Thank You!
Search OCA:
Get Local!

Find Local News, Events & Green Businesses on OCA's State Pages:

OCA News Sections

Organic Consumers Association

What the Study Forgot to Mention: Organic Food Can Save the World From Devastating Climate Change

For related articles and more information, please visit OCA's All About Organics page and our Environment and Climate Resource Center page.

In the wake of the release of the infamous "Stanford study," which claims there is no substantial difference between organic food and conventional food, many with a deeper understanding of how organic food production works are speaking out against this ill-conceived attack on clean food. One such individual, Sarvadaman Patel, an organic farmer from India, says converting to organic was the best decision he ever made, and that organic food production can actually help save the world from the devastating effects of climate change.

President of the Organic Farming Association of India (OFAI), Patel denounces the notion that organic food is basically the same as conventional food. And he would know, having grown conventional produce for much of his life before witnessing how it slowly destroys the environment, animals, and even human beings. And contrary to popular belief, converting to organic has actually saved Patel from having to use as many valuable resources, including water, which he no longer has to apply in the same high quantities.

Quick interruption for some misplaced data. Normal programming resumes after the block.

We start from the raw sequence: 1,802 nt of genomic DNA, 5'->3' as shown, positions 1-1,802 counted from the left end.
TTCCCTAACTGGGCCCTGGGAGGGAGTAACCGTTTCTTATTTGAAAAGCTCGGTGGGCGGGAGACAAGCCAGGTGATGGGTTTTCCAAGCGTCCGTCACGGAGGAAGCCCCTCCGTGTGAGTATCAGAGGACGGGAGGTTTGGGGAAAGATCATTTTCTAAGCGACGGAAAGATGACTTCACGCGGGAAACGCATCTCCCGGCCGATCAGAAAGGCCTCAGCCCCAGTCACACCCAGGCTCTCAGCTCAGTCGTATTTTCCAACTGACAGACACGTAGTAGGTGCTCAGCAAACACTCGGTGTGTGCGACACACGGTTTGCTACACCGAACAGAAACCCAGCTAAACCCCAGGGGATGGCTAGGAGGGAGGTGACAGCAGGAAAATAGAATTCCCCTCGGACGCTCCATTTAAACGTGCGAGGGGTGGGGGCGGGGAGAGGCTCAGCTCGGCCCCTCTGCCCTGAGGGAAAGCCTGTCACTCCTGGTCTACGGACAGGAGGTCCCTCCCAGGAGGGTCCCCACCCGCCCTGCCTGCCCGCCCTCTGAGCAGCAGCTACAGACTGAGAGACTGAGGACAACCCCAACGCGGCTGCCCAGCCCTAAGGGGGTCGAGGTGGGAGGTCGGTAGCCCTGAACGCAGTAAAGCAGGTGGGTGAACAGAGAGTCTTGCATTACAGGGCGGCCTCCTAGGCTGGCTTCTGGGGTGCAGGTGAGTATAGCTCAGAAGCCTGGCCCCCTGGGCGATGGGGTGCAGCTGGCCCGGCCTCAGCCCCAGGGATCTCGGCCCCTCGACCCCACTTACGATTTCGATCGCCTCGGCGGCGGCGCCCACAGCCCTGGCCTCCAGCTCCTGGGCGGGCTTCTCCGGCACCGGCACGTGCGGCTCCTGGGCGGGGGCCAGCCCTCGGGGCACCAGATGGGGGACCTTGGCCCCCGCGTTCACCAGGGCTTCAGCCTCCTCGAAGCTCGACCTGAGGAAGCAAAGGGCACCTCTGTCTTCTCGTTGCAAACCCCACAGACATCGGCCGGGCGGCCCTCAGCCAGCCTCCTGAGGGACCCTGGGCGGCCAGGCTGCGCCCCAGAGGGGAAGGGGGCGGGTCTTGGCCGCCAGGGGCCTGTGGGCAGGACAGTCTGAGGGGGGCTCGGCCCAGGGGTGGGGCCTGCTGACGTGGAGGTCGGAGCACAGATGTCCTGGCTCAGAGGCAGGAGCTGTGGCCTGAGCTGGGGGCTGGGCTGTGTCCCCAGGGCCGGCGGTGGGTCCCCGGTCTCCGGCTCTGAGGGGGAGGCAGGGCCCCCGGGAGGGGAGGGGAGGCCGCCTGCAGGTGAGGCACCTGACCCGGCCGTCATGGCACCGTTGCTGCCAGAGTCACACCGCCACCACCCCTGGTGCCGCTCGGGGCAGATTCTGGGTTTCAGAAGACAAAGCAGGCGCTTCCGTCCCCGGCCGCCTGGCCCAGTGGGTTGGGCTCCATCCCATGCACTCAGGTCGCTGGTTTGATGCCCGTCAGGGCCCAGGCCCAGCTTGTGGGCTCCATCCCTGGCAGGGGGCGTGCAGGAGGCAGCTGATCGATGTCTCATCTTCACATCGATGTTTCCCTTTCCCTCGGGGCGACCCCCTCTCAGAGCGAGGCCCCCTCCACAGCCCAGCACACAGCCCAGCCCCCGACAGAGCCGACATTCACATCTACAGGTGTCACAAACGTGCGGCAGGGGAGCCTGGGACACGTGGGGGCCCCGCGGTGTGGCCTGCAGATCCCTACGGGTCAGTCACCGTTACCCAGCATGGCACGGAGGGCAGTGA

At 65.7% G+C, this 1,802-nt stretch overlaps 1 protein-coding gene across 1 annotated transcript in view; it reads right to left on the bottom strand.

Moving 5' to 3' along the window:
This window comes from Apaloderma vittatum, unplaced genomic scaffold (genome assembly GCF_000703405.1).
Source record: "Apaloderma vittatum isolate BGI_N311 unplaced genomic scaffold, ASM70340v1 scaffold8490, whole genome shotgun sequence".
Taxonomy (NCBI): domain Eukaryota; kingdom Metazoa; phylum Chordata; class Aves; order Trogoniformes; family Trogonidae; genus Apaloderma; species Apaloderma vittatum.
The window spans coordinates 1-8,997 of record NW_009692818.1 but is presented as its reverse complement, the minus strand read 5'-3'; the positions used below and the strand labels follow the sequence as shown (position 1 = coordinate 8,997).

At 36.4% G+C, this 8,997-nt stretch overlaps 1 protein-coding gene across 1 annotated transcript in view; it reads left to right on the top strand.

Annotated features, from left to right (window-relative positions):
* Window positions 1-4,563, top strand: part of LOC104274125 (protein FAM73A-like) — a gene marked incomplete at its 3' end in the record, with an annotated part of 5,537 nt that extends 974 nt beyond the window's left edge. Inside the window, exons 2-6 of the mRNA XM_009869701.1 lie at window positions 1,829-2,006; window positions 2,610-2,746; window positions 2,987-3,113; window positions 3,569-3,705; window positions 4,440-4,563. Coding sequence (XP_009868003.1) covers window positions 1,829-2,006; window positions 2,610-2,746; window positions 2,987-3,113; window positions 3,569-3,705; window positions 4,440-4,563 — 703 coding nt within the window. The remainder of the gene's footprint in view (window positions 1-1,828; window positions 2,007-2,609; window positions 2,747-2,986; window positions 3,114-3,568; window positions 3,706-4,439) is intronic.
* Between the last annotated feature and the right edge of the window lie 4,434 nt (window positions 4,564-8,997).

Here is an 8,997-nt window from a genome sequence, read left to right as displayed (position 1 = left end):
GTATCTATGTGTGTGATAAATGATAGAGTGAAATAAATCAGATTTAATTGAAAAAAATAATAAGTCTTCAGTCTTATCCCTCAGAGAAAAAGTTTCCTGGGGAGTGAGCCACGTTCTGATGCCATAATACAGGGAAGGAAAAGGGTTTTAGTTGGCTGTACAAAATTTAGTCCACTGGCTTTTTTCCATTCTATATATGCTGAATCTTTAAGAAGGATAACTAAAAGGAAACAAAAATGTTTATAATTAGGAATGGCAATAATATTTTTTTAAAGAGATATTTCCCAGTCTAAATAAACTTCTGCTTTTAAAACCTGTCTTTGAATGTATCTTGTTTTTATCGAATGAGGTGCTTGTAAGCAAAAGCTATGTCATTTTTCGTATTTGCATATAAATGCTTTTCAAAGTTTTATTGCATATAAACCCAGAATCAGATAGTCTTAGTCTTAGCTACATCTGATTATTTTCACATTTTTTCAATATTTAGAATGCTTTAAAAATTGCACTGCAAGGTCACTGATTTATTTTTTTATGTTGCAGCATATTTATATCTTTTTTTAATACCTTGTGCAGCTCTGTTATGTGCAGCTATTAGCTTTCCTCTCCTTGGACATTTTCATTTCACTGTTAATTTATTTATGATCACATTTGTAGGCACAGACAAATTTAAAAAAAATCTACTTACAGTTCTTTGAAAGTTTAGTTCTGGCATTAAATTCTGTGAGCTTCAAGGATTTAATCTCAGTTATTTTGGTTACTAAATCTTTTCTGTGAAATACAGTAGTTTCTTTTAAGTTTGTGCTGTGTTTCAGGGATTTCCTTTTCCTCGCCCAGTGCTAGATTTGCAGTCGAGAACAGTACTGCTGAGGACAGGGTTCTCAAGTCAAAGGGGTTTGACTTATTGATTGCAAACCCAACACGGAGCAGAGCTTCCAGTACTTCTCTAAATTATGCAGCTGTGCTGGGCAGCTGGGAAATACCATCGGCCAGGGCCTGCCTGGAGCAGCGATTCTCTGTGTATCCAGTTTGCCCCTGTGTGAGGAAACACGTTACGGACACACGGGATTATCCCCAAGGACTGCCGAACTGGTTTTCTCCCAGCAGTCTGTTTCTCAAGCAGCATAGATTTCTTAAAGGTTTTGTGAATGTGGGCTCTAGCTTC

Organic food contains few pesticides

"The biggest advantage that organic food has over conventional food is cited by Stanford scientists themselves -- lack of pesticides," Patel is quoted as saying to the Times of India (ToI), noting that when he used to grow conventional produce, his cattle and farm hands became very sick from pesticide exposure. Patel also says pesticide-exposed produce is rushed very quickly to market in India, which means consumers there are being exposed to very high levels of chemical residue.


>>> Read the Full Article

For more information on this topic or related issues you can search the thousands of archived articles on the OCA website using keywords: